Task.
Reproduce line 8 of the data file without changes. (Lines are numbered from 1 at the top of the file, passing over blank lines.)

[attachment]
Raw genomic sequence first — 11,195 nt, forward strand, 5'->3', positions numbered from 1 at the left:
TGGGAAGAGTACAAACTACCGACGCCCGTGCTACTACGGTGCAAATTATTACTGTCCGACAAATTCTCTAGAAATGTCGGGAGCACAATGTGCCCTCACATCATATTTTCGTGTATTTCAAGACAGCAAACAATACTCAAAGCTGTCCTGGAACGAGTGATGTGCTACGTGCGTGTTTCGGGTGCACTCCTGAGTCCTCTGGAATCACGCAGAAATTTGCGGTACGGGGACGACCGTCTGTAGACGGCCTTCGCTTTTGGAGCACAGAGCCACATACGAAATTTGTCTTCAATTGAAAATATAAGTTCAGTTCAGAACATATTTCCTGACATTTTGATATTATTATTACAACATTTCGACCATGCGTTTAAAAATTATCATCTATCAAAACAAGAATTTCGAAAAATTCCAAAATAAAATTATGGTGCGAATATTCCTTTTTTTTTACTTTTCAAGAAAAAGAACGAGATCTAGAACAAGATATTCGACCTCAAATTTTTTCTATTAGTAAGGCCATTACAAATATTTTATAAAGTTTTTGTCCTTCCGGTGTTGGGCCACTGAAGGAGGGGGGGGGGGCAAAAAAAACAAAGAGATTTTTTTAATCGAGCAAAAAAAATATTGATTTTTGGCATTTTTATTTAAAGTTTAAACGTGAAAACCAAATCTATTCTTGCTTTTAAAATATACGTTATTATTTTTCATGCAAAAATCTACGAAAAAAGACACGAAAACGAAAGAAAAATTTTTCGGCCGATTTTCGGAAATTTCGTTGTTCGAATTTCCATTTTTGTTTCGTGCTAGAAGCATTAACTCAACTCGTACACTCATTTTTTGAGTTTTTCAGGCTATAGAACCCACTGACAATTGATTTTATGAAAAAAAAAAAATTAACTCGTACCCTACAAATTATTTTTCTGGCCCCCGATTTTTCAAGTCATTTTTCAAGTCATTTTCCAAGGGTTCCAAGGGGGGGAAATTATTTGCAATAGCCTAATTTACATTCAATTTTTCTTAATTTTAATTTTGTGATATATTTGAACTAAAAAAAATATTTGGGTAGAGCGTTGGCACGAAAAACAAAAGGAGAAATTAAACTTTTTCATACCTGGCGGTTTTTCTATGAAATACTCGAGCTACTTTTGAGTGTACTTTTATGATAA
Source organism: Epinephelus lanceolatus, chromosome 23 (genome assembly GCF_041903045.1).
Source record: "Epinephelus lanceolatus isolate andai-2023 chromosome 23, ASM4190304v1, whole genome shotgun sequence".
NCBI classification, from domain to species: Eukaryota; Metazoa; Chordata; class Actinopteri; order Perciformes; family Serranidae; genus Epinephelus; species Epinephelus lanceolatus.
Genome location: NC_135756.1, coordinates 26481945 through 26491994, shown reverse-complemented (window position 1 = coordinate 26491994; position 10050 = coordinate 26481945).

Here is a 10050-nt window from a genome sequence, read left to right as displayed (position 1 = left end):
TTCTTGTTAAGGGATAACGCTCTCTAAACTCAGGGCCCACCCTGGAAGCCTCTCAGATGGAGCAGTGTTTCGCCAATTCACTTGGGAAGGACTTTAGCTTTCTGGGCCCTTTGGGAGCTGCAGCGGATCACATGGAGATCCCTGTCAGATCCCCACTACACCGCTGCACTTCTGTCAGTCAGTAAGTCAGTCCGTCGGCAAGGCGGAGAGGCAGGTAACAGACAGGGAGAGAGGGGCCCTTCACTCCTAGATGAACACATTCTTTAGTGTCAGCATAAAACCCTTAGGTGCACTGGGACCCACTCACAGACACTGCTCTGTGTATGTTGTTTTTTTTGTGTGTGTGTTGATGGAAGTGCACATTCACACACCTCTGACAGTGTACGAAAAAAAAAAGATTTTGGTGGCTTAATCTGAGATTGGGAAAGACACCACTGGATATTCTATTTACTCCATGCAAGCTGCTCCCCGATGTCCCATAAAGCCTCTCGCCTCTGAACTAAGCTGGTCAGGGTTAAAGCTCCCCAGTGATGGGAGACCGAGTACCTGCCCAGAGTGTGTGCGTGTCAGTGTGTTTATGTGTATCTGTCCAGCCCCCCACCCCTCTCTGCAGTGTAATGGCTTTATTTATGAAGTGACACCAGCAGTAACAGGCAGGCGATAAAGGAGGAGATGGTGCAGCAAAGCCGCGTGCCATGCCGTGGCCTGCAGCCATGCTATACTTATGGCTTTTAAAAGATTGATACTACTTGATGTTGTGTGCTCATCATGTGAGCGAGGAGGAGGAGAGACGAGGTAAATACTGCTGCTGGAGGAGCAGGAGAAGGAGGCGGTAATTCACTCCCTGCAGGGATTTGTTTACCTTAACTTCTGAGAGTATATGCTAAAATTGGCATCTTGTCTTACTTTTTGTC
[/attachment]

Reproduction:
TTCTTGTTAAGGGATAACGCTCTCTAAACTCAGGGCCCACCCTGGAAGCCTCTCAGATGGAGCAGTGTTTCGCCAATTCACTTGGGAAGGACTTTAGCTTTCTGGGCCCTTTGGGAGCTGCAGCGGATCACATGGAGATCCCTGTCAGATCCCCACTACACCGCTGCACTTCTGTCAGTCAGTAAGTCAGTCCGTCGGCAAGGCGGAGAGGCAGGTAACAGACAGGGAGAGAGGGGCCCTTCACTCCTAGATGAACACATTCTTTAGTGTCAGCATAAAACCCTTAGGTGCACTGGGACCCACTCACAGACACTGCTCTGTGTATGTTGTTTTTTTTGTGTGTGTGTTGATGGAAGTGCACATTCACACACCTCTGACAGTGTACGAAAAAAAAAAGATTTTGGTGGCTTAATCTGAGATTGGGAAAGACACCACTGGATATTCTATTTACTCCATGCAAGCTGCTCCCCGATGTCCCATAAAGCCTCTCGCCTCTGAACTAAGCTGGTCAGGGTTAAAGCTCCCCAGTGATGGGAGACCGAGTACCTGCCCAGAGTGTGTGCGTGTCAGTGTGTTTATGTGTATCTGTCCAGCCCCCCACCCCTCTCTGCAGTGTAATGGCTTTATTTATGAAGTGACACCAGCAGTAACAGGCAGGCGATAAAGGAGGAGATGGTGCAGCAAAGCCGCGTGCCATGCCGTGGCCTGCAGCCATGCTATACTTATGGCTTTTAAAAGATTGATACTACTTGATGTTGTGTGCTCATCATGTGAGCGAGGAGGAGGAGAGACGAGGTAAATACTGCTGCTGGAGGAGCAGGAGAAGGAGGCGGTAATTCACTCCCTGCAGGGATTTGTTTACCTTAACTTCTGAGAGTATATGCTAAAATTGGCATCTTGTCTTACTTTTTGTC